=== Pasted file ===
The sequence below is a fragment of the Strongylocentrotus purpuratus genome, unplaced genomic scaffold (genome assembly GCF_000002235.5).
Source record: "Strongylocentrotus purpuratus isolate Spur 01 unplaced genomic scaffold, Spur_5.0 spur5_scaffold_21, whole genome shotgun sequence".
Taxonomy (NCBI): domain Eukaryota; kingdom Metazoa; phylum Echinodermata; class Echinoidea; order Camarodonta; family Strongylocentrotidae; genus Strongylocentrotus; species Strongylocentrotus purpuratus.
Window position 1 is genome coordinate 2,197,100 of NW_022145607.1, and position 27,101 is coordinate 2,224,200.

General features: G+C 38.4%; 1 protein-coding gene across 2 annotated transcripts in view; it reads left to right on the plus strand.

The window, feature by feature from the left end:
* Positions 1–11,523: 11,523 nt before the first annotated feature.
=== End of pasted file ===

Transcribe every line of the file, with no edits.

The sequence below is a fragment of the Strongylocentrotus purpuratus genome, unplaced genomic scaffold (genome assembly GCF_000002235.5).
Source record: "Strongylocentrotus purpuratus isolate Spur 01 unplaced genomic scaffold, Spur_5.0 spur5_scaffold_21, whole genome shotgun sequence".
Taxonomy (NCBI): domain Eukaryota; kingdom Metazoa; phylum Echinodermata; class Echinoidea; order Camarodonta; family Strongylocentrotidae; genus Strongylocentrotus; species Strongylocentrotus purpuratus.
Window position 1 is genome coordinate 2,197,100 of NW_022145607.1, and position 27,101 is coordinate 2,224,200.

General features: G+C 38.4%; 1 protein-coding gene across 2 annotated transcripts in view; it reads left to right on the plus strand.

The window, feature by feature from the left end:
* Positions 1–11,523: 11,523 nt before the first annotated feature.